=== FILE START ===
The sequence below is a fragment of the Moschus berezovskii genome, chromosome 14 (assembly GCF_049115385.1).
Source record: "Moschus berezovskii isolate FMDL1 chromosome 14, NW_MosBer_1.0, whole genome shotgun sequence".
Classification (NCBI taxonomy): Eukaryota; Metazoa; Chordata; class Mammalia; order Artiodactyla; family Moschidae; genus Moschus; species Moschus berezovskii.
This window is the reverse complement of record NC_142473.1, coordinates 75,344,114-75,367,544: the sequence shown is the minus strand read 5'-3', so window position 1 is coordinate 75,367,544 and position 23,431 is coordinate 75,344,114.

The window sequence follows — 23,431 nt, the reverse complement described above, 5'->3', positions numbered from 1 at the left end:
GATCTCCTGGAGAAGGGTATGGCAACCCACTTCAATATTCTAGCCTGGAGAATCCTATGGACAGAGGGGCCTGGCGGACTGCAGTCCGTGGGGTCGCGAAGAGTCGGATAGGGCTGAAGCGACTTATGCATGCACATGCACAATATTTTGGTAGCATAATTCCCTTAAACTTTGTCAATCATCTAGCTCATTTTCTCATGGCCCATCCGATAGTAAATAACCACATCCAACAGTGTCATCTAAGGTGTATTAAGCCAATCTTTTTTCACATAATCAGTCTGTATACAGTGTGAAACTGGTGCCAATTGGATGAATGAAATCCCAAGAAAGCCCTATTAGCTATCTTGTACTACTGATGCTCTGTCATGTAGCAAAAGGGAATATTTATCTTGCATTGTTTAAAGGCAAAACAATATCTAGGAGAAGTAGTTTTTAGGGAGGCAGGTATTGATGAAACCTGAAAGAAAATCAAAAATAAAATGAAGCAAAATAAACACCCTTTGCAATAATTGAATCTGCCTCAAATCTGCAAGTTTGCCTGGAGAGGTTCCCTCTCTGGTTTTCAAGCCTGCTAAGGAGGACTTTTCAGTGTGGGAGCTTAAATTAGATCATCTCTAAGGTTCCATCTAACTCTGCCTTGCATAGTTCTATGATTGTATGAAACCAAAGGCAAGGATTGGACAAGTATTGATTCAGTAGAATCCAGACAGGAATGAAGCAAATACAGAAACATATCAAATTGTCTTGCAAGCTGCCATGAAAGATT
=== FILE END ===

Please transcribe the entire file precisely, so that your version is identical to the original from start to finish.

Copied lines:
The sequence below is a fragment of the Moschus berezovskii genome, chromosome 14 (assembly GCF_049115385.1).
Source record: "Moschus berezovskii isolate FMDL1 chromosome 14, NW_MosBer_1.0, whole genome shotgun sequence".
Classification (NCBI taxonomy): Eukaryota; Metazoa; Chordata; class Mammalia; order Artiodactyla; family Moschidae; genus Moschus; species Moschus berezovskii.
This window is the reverse complement of record NC_142473.1, coordinates 75,344,114-75,367,544: the sequence shown is the minus strand read 5'-3', so window position 1 is coordinate 75,367,544 and position 23,431 is coordinate 75,344,114.

The window sequence follows — 23,431 nt, the reverse complement described above, 5'->3', positions numbered from 1 at the left end:
GATCTCCTGGAGAAGGGTATGGCAACCCACTTCAATATTCTAGCCTGGAGAATCCTATGGACAGAGGGGCCTGGCGGACTGCAGTCCGTGGGGTCGCGAAGAGTCGGATAGGGCTGAAGCGACTTATGCATGCACATGCACAATATTTTGGTAGCATAATTCCCTTAAACTTTGTCAATCATCTAGCTCATTTTCTCATGGCCCATCCGATAGTAAATAACCACATCCAACAGTGTCATCTAAGGTGTATTAAGCCAATCTTTTTTCACATAATCAGTCTGTATACAGTGTGAAACTGGTGCCAATTGGATGAATGAAATCCCAAGAAAGCCCTATTAGCTATCTTGTACTACTGATGCTCTGTCATGTAGCAAAAGGGAATATTTATCTTGCATTGTTTAAAGGCAAAACAATATCTAGGAGAAGTAGTTTTTAGGGAGGCAGGTATTGATGAAACCTGAAAGAAAATCAAAAATAAAATGAAGCAAAATAAACACCCTTTGCAATAATTGAATCTGCCTCAAATCTGCAAGTTTGCCTGGAGAGGTTCCCTCTCTGGTTTTCAAGCCTGCTAAGGAGGACTTTTCAGTGTGGGAGCTTAAATTAGATCATCTCTAAGGTTCCATCTAACTCTGCCTTGCATAGTTCTATGATTGTATGAAACCAAAGGCAAGGATTGGACAAGTATTGATTCAGTAGAATCCAGACAGGAATGAAGCAAATACAGAAACATATCAAATTGTCTTGCAAGCTGCCATGAAAGATT